SAN JOSE, Calif. — Is there a Triac in your future? Maybe — if your conscience has evolved to a deep shade of green and you have $25,000 to spare on a three-wheeled, gasless electric vehicle with a 100-mile range.
I drove one recently with Mike Ryan, president of Green Vehicles, the Salinas, Calif., company that makes them. A prototype, one of just a dozen made so far, it had a stick shift that will be replaced in the upcoming Triac 2.0 with an automatic transmission.
It's no Tesla, but that's the point, Ryan says. The Triac is a less costly vehicle for an environmentally conscious lifestyle.
"It's centered around what we call the Green Core. They want to better their environment and lower their carbon footprint. We want to do that within the limits of sustainable manufacturing, careful materials selection and affordability," he said.
A computer science and electrical engineering graduate from the University of California-Berkeley, Ryan co-founded Green Vehicles in 2007 with intellectual property lawyer Ehab Youssef after selling a small chip company to Broadcom and dabbling in real estate for a while. "I was looking for something I was passionate about. The environment is top on my list," Ryan said.
Analyst John Gartner of Pike Research said, "We see the market really taking off in 2011, thanks to all the investment being made by companies like General Motors, Mitsubishi and Nissan." He said the biggest restriction is cost, but he expects the price to come down over the next few years.
Paul Scott, vice president of the San Francisco-based Plug In America, said "the market is quite robust" for lightweight commuter vehicles like the Triac. "It's going to look different, that limits its appeal somewhat, but given the efficiency of those vehicles — they are very lightweight — you're going to get a lot of people wanting to buy those as the cost of gasoline goes up." And there's a $7,500 federal tax credit and California rebate of up to $5,000 for qualifying electric vehicles, he noted.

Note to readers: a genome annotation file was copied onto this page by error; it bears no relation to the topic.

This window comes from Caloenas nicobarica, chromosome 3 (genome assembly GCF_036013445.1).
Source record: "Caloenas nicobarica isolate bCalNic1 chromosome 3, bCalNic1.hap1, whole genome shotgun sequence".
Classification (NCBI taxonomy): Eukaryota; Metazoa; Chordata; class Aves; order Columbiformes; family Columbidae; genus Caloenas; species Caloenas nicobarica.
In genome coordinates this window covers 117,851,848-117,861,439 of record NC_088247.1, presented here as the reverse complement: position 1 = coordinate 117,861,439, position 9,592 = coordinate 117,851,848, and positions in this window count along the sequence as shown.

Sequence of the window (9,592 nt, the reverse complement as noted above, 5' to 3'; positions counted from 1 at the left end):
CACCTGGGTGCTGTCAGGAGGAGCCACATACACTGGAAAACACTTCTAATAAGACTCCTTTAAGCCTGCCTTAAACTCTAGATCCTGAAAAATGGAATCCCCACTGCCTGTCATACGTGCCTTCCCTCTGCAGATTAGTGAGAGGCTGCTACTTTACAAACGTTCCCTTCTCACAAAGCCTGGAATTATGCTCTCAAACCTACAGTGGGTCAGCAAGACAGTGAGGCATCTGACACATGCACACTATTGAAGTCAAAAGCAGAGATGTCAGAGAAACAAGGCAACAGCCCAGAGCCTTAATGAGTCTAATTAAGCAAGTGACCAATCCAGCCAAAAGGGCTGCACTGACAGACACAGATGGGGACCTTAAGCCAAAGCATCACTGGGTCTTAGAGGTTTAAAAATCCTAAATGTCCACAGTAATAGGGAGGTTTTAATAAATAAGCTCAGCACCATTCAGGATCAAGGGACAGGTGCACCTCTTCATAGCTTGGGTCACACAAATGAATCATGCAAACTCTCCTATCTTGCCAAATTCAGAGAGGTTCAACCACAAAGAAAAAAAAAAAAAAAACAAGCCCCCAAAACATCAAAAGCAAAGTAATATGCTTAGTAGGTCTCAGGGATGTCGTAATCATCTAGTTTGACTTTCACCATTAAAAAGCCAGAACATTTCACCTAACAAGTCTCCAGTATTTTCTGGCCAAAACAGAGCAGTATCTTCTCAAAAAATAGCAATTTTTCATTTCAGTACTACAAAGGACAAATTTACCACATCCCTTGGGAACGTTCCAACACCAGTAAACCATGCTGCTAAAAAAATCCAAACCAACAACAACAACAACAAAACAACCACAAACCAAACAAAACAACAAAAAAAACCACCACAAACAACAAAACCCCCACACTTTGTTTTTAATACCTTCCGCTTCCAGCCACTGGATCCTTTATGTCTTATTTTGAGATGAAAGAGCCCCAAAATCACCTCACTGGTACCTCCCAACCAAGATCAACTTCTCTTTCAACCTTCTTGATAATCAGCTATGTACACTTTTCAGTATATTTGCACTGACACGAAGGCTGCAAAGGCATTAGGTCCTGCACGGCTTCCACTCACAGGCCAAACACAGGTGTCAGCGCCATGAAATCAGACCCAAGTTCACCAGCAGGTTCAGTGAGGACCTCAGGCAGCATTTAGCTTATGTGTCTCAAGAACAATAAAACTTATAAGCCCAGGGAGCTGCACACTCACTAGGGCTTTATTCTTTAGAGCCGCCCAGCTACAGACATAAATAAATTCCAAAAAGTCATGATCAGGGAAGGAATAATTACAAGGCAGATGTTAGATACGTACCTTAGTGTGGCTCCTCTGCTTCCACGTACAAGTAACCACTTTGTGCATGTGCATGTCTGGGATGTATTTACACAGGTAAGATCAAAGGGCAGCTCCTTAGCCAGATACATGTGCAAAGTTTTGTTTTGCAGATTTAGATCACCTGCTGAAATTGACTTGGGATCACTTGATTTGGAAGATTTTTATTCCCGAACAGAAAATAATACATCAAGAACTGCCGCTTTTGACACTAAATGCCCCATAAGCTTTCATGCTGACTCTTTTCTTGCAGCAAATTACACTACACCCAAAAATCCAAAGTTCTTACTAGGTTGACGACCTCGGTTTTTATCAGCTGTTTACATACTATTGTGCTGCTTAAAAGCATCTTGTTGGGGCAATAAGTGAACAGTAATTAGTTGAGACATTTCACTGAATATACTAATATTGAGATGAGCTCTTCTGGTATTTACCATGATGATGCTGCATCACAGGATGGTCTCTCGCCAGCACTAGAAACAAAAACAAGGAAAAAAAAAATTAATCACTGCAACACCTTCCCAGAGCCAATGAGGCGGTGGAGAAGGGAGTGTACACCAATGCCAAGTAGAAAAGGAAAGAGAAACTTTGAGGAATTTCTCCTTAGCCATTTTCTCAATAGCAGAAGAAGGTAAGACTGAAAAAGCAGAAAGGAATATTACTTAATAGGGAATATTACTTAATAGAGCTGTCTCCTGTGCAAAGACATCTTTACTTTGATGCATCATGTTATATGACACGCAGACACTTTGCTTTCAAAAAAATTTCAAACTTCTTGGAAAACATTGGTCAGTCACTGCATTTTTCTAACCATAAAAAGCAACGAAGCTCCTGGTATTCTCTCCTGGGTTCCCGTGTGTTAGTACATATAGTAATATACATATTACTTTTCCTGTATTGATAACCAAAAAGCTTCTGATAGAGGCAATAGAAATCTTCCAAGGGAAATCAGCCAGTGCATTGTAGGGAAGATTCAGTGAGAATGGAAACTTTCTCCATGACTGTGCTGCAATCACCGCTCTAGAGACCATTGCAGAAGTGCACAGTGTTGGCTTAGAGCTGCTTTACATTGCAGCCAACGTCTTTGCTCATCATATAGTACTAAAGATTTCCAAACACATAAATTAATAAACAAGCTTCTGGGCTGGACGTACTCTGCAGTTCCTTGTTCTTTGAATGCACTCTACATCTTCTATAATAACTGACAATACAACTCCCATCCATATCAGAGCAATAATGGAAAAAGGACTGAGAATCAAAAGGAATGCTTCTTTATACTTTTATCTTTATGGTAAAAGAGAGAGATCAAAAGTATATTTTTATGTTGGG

In my test drive, the Triac handled uneven streets well. It has a roomy passenger cabin despite its small size. It's zippy. And it felt good to have weaned myself from the gas pump, if only for 10 or 15 minutes.
The Triac has a range of 100 miles, due to its lightweight and powerful lithium-ion battery made by Leyden Energy in Fremont, Calif. The two companies have California Energy Commission grants totaling $5 million to make the batteries and vehicles in California. Leyden says the battery can operate at up to 140 degrees without degradation of the cells, eliminating the need for a battery cooling system.
Range is a touchy subject among electric-vehicle makers. "The reason I say an 'honest' hundred miles is there has been a tendency in some cases for folks to overestimate their range by calculating it in an advantageous situation, say, 30 mph on a flat surface with no stops," Ryan said. " 'Honest' means this is what drivers will actually experience driving it around."